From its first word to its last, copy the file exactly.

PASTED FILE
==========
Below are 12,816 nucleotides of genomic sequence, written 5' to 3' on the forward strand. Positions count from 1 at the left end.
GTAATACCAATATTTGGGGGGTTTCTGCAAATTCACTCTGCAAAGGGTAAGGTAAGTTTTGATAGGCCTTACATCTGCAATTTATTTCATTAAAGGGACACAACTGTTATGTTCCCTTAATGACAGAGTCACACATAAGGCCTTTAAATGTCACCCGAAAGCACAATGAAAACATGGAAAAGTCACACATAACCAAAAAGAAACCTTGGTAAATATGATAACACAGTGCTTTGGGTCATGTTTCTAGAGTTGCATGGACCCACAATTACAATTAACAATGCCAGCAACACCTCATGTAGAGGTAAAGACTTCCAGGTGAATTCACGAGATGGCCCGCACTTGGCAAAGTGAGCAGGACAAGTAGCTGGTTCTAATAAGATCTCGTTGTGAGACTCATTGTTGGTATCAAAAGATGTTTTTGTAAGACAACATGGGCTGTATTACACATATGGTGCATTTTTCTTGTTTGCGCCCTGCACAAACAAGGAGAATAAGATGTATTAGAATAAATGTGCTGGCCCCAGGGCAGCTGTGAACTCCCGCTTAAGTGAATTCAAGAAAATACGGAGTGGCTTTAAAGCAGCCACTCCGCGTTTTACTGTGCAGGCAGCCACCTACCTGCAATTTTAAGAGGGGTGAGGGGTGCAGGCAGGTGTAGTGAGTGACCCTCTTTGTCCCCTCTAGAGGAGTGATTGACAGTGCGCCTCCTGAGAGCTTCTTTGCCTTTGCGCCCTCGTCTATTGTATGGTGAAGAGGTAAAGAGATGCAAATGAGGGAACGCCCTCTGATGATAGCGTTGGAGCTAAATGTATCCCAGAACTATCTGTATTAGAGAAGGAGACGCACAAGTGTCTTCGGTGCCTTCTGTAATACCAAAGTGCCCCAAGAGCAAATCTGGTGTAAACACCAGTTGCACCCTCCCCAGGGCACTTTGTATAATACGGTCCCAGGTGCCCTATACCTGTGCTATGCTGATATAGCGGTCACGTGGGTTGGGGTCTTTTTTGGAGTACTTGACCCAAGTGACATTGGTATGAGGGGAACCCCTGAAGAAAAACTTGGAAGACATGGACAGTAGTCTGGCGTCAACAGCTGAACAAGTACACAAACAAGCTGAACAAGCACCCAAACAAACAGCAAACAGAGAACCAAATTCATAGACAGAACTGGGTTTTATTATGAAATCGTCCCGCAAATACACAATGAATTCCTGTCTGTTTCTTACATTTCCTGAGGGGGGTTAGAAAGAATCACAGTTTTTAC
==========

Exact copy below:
Below are 12,816 nucleotides of genomic sequence, written 5' to 3' on the forward strand. Positions count from 1 at the left end.
GTAATACCAATATTTGGGGGGTTTCTGCAAATTCACTCTGCAAAGGGTAAGGTAAGTTTTGATAGGCCTTACATCTGCAATTTATTTCATTAAAGGGACACAACTGTTATGTTCCCTTAATGACAGAGTCACACATAAGGCCTTTAAATGTCACCCGAAAGCACAATGAAAACATGGAAAAGTCACACATAACCAAAAAGAAACCTTGGTAAATATGATAACACAGTGCTTTGGGTCATGTTTCTAGAGTTGCATGGACCCACAATTACAATTAACAATGCCAGCAACACCTCATGTAGAGGTAAAGACTTCCAGGTGAATTCACGAGATGGCCCGCACTTGGCAAAGTGAGCAGGACAAGTAGCTGGTTCTAATAAGATCTCGTTGTGAGACTCATTGTTGGTATCAAAAGATGTTTTTGTAAGACAACATGGGCTGTATTACACATATGGTGCATTTTTCTTGTTTGCGCCCTGCACAAACAAGGAGAATAAGATGTATTAGAATAAATGTGCTGGCCCCAGGGCAGCTGTGAACTCCCGCTTAAGTGAATTCAAGAAAATACGGAGTGGCTTTAAAGCAGCCACTCCGCGTTTTACTGTGCAGGCAGCCACCTACCTGCAATTTTAAGAGGGGTGAGGGGTGCAGGCAGGTGTAGTGAGTGACCCTCTTTGTCCCCTCTAGAGGAGTGATTGACAGTGCGCCTCCTGAGAGCTTCTTTGCCTTTGCGCCCTCGTCTATTGTATGGTGAAGAGGTAAAGAGATGCAAATGAGGGAACGCCCTCTGATGATAGCGTTGGAGCTAAATGTATCCCAGAACTATCTGTATTAGAGAAGGAGACGCACAAGTGTCTTCGGTGCCTTCTGTAATACCAAAGTGCCCCAAGAGCAAATCTGGTGTAAACACCAGTTGCACCCTCCCCAGGGCACTTTGTATAATACGGTCCCAGGTGCCCTATACCTGTGCTATGCTGATATAGCGGTCACGTGGGTTGGGGTCTTTTTTGGAGTACTTGACCCAAGTGACATTGGTATGAGGGGAACCCCTGAAGAAAAACTTGGAAGACATGGACAGTAGTCTGGCGTCAACAGCTGAACAAGTACACAAACAAGCTGAACAAGCACCCAAACAAACAGCAAACAGAGAACCAAATTCATAGACAGAACTGGGTTTTATTATGAAATCGTCCCGCAAATACACAATGAATTCCTGTCTGTTTCTTACATTTCCTGAGGGGGGTTAGAAAGAATCACAGTTTTTAC